big_smile I was gonna request this "Bowling Ball Sonic" stage feature eventually, it just seemed like just getting the normal Sonic-style side-scroller to work right was enough of a hassle for now. It really was one of the funnest features of the Sonic games, and it could even be a game entirely unto itself. Heck, the original can even be improved, with enemies, longer tracks, shields, etc.

P.S. [Off Topic] Assuming this can be done, I also wish there were an "Open Road Rash" somewhere (multiplayer+). Figuring out how this effect can be done and implemented properly, I think, would be a revolutionary step for all open source games.

Re: Pseudo 3D - how?

I personally think that Mode 7 would be an awesome way to handle the special stages. Not just that. It would make it possible to create Sonic3D styled levels.

Re: Pseudo 3D - how?

the wonders of linear algebra... roll

KZR wrote:

if anyone knows what mode7 is, it's probably the best approach for OS. it removes the hassle of doing all this layer based stuff. maps would be doable in the editor, just with a mode7 switch on the level script. then the side view in the editor would actually be a top view when editing mode7 levels. then the engine converts it so that you see N bricks until horizon level, and bricks closer to the horizon would be zoomed out. this has been made before in rpg maker xp through its scripting language:

http://www.youtube.com/watch?v=txBZT6nQ … re=related

mode 7 was the SNES' jewel on the crown. it's the most convincing polygon-free pseudo3d ever. it supports rotations and there's also mode7 with height maps.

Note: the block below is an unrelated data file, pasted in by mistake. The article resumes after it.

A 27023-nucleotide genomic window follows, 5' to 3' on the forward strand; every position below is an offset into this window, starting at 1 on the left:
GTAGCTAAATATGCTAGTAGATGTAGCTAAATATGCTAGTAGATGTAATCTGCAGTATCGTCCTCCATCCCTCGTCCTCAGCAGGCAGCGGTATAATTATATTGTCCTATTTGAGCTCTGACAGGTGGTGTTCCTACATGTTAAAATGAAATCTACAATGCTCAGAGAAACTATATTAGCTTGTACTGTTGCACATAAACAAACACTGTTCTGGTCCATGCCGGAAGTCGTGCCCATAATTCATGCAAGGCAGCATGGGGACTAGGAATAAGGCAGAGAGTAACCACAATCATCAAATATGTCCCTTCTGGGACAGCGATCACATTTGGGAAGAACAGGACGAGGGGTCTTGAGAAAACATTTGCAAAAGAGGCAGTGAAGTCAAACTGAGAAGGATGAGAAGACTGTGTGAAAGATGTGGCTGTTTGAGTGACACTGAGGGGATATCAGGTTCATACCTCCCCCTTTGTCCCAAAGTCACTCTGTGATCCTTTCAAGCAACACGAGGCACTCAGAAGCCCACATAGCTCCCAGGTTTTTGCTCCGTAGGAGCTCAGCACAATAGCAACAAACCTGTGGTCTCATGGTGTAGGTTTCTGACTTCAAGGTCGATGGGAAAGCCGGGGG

so basically, no matter how many ways we get to fake 3d, mode 7 may be the most friendly of them all in all senses.

That could be a great approach to enable users to create pseudo 3D bonus levels using our current level editing technology. No hills would be allowed, though. Something like Sonic CD Special Stage. But yes, great idea.

This can take a while to be created, unless we decide to postpone the physics system even further.

Re: Pseudo 3D - how?

Alexandre wrote:

This can take a while to be created, unless we decide to postpone the physics system even further.

I vote physics first...

Re: Pseudo 3D - how?

Just a little update, to an otherwise defunct topic, I found the "secret" behind this effect, and it has to be implemented at engine level.

http://www.extentofthejam.com/pseudo/

https://image.ibb.co/kuSYrm/SD_sml.pnghttps://image.ibb.co/kHq8P6/SeD_sml.pnghttps://image.ibb.co/cJf8P6/LTot_W_sml.png

Re: Pseudo 3D - how?

cool, it would make a good thing for the S.stages of Opensurge.

www.facebook.com/24XFSAL  Hasn't been updated anytime recently, don't bother.
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Name change from 24XFSAL coming soon. Currently studying for Information Technology and Game development. (Also studying game theory in spare time.)

Re: Pseudo 3D - how?

KZR wrote:

Just a little update, to an otherwise defunct topic, I found the "secret" behind this effect, and it has to be implemented at engine level.

http://www.extentofthejam.com/pseudo/

that is really useful, thanks! smile

Re: Pseudo 3D - how?

A good example of how Pseudo-3Dcould work in the normal levels too.